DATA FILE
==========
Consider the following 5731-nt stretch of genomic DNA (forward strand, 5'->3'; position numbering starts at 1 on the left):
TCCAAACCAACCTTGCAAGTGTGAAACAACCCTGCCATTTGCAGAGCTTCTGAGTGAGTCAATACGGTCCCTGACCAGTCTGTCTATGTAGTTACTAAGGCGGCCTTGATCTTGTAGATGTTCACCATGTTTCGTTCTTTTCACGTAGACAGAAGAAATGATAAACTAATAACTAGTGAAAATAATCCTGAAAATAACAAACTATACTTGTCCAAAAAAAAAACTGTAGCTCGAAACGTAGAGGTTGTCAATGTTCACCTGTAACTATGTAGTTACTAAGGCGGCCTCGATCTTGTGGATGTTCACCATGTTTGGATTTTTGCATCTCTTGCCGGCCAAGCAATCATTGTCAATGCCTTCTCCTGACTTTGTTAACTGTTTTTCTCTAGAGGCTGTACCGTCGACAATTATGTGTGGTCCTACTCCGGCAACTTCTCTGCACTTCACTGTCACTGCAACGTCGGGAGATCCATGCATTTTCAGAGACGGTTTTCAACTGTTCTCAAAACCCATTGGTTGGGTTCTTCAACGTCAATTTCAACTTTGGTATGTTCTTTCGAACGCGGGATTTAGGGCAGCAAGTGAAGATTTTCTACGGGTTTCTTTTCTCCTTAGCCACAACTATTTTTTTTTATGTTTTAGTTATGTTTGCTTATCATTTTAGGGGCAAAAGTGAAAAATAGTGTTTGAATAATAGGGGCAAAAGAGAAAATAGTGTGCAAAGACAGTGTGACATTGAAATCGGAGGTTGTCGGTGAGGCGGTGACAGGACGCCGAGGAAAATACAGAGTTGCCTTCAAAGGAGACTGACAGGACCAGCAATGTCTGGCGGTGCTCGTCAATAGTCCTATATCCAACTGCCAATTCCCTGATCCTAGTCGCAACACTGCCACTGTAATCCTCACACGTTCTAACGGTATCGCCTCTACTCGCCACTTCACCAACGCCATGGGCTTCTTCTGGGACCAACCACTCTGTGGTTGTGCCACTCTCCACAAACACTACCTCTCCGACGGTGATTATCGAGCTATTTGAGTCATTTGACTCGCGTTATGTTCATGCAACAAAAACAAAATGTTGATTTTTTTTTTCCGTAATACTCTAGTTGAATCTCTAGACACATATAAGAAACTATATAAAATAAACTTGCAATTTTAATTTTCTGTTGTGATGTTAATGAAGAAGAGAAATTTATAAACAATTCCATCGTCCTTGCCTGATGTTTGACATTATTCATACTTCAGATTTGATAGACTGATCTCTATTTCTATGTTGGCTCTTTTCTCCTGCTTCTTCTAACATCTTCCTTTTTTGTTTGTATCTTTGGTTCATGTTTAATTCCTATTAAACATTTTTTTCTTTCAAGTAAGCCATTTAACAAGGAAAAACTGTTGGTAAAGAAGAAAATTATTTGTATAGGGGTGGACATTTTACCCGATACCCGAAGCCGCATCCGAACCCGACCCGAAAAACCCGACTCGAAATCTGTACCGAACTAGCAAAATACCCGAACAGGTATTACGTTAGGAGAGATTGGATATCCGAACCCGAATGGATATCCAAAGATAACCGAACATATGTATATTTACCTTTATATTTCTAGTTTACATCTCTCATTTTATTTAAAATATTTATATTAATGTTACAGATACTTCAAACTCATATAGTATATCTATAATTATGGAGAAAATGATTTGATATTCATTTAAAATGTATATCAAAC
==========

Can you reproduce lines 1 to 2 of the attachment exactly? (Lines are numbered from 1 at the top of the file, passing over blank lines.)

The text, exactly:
Consider the following 5731-nt stretch of genomic DNA (forward strand, 5'->3'; position numbering starts at 1 on the left):
TCCAAACCAACCTTGCAAGTGTGAAACAACCCTGCCATTTGCAGAGCTTCTGAGTGAGTCAATACGGTCCCTGACCAGTCTGTCTATGTAGTTACTAAGGCGGCCTTGATCTTGTAGATGTTCACCATGTTTCGTTCTTTTCACGTAGACAGAAGAAATGATAAACTAATAACTAGTGAAAATAATCCTGAAAATAACAAACTATACTTGTCCAAAAAAAAAACTGTAGCTCGAAACGTAGAGGTTGTCAATGTTCACCTGTAACTATGTAGTTACTAAGGCGGCCTCGATCTTGTGGATGTTCACCATGTTTGGATTTTTGCATCTCTTGCCGGCCAAGCAATCATTGTCAATGCCTTCTCCTGACTTTGTTAACTGTTTTTCTCTAGAGGCTGTACCGTCGACAATTATGTGTGGTCCTACTCCGGCAACTTCTCTGCACTTCACTGTCACTGCAACGTCGGGAGATCCATGCATTTTCAGAGACGGTTTTCAACTGTTCTCAAAACCCATTGGTTGGGTTCTTCAACGTCAATTTCAACTTTGGTATGTTCTTTCGAACGCGGGATTTAGGGCAGCAAGTGAAGATTTTCTACGGGTTTCTTTTCTCCTTAGCCACAACTATTTTTTTTTATGTTTTAGTTATGTTTGCTTATCATTTTAGGGGCAAAAGTGAAAAATAGTGTTTGAATAATAGGGGCAAAAGAGAAAATAGTGTGCAAAGACAGTGTGACATTGAAATCGGAGGTTGTCGGTGAGGCGGTGACAGGACGCCGAGGAAAATACAGAGTTGCCTTCAAAGGAGACTGACAGGACCAGCAATGTCTGGCGGTGCTCGTCAATAGTCCTATATCCAACTGCCAATTCCCTGATCCTAGTCGCAACACTGCCACTGTAATCCTCACACGTTCTAACGGTATCGCCTCTACTCGCCACTTCACCAACGCCATGGGCTTCTTCTGGGACCAACCACTCTGTGGTTGTGCCACTCTCCACAAACACTACCTCTCCGACGGTGATTATCGAGCTATTTGAGTCATTTGACTCGCGTTATGTTCATGCAACAAAAACAAAATGTTGATTTTTTTTTTCCGTAATACTCTAGTTGAATCTCTAGACACATATAAGAAACTATATAAAATAAACTTGCAATTTTAATTTTCTGTTGTGATGTTAATGAAGAAGAGAAATTTATAAACAATTCCATCGTCCTTGCCTGATGTTTGACATTATTCATACTTCAGATTTGATAGACTGATCTCTATTTCTATGTTGGCTCTTTTCTCCTGCTTCTTCTAACATCTTCCTTTTTTGTTTGTATCTTTGGTTCATGTTTAATTCCTATTAAACATTTTTTTCTTTCAAGTAAGCCATTTAACAAGGAAAAACTGTTGGTAAAGAAGAAAATTATTTGTATAGGGGTGGACATTTTACCCGATACCCGAAGCCGCATCCGAACCCGACCCGAAAAACCCGACTCGAAATCTGTACCGAACTAGCAAAATACCCGAACAGGTATTACGTTAGGAGAGATTGGATATCCGAACCCGAATGGATATCCAAAGATAACCGAACATATGTATATTTACCTTTATATTTCTAGTTTACATCTCTCATTTTATTTAAAATATTTATATTAATGTTACAGATACTTCAAACTCATATAGTATATCTATAATTATGGAGAAAATGATTTGATATTCATTTAAAATGTATATCAAAC